Chinese hairstyles by young women had a significant meaning. Some hairstyles signified the marital status of a woman, or her age and were a sign of beauty and nobility. Long hair in men also signified virility and piety. Cutting hair in ancient Chinese showed anti-social behavior and barbarism.
What are Chinese Hairstyles?
Chinese hairstyles come in stylish and crazy styles, mostly buns. Some common styles include the Hammer Bun, High Raise Bun, Cobra Bun, and the Flat Sagging Bun, among others. These hairstyles were a symbol of identity, religion, status, and political stand. Confucian values demanded hair be worn long by all. The cobra bun is famous in Chinese warrior movies. It is a symbol of vigor and resilience. The Buddha bun symbolized war and the grace to win. Its princess look meant that the warriors had the grace to win.
What are traditional Chinese hairstyles called?
During the Qing Dynasty, the Chinese male Traditional hairstyles were called Queue or Cue. It was won by the subjects of this dynasty to symbolize their status and unity. In the Pre-Qin period, women wore a bun called the Chui Ji. The hair was held into a bun and held by JI, which was an ancient hairpin. The Qin dynasty brought the Wang Xian Jiu Huan Ji buns that were worn by noble women. The North and South dynasties wore a hairstyle called Fei Tian Ji where hair was gathered at the top, divided into strands, and coiled into a circle. In the Tang, the hairstyle was called the Wo Zhui Ji. The song Dynasty saw women comb their buns up to two feet high, and the style was called Chaotian Ji.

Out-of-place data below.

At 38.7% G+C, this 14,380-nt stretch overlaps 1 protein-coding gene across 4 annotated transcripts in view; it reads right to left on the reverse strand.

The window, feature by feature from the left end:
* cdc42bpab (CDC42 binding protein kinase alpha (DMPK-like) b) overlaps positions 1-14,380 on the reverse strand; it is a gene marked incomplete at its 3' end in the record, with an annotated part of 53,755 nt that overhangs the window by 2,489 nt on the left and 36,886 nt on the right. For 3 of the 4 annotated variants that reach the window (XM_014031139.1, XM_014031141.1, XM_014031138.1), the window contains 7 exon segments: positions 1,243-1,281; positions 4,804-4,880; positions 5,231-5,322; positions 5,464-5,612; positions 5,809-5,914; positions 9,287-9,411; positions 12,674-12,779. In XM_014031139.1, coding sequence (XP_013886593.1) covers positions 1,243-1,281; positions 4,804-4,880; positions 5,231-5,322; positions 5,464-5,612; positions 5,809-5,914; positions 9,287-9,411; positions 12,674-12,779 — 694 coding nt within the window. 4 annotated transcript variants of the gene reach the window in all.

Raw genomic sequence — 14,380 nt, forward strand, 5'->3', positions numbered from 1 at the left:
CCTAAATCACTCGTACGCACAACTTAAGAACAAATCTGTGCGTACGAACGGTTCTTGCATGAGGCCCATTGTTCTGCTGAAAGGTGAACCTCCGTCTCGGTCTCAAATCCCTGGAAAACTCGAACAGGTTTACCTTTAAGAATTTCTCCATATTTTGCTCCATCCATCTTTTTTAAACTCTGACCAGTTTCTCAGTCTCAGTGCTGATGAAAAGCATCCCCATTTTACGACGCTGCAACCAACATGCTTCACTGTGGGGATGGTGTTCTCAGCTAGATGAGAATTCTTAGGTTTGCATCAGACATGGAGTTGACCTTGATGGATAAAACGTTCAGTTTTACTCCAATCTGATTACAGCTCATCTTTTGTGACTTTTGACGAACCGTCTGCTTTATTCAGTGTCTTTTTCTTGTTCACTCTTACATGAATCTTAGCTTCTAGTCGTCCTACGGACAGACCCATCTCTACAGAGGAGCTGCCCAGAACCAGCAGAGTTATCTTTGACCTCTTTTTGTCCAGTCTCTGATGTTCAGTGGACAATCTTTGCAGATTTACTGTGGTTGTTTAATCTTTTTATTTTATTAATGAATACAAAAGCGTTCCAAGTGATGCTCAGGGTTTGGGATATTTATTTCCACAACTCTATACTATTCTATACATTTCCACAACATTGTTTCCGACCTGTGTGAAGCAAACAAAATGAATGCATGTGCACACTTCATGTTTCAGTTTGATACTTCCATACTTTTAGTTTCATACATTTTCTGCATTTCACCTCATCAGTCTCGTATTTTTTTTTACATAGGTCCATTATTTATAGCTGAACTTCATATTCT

History of Chinese hairstyles
Chinese hairstyles have evolved from symbols of power and nobility, to an expression of individual styles and personalities. The symbolism of hair dates back to pre-Qin times when women wore their hair in a bun and held it with Ji. why did ancient chinese have long hair？ In the Qing dynasty (1644-1912, the subjects wore the cue hairstyle as a requirement by law. The men were required to hold their hair at the top and shave the front. In the 18th century, hair was won in a queue by soldiers and sailors but was abandoned by the end of this century.
When the Han soldiers conquered the barbarians, they made them undo their queues as a sign of submission. Front shaving was outlawed, and men were required to grow all their hair. The Duo Ma Ji of the Han Dynasty was the most vital style. Although it evolved, most of its details remained intact. The bun hangs on one side of the hair after the hair was combed, braided into vertebrae, and let loose at the side of the hair.
Traditional Chinese hairstyles male
In the Shang and Zhou dynasties, men wore their hair loose and spread out. Zhou dynasty changed and required men to hold their hair up and make a bun. The nobles wore a crown to fix their buns, while the ordinary man wore a headscarf. When the Han conquered the Barbarians, they made them undo their queues and grow a full head of hair as opposed to the shaved front part of the head.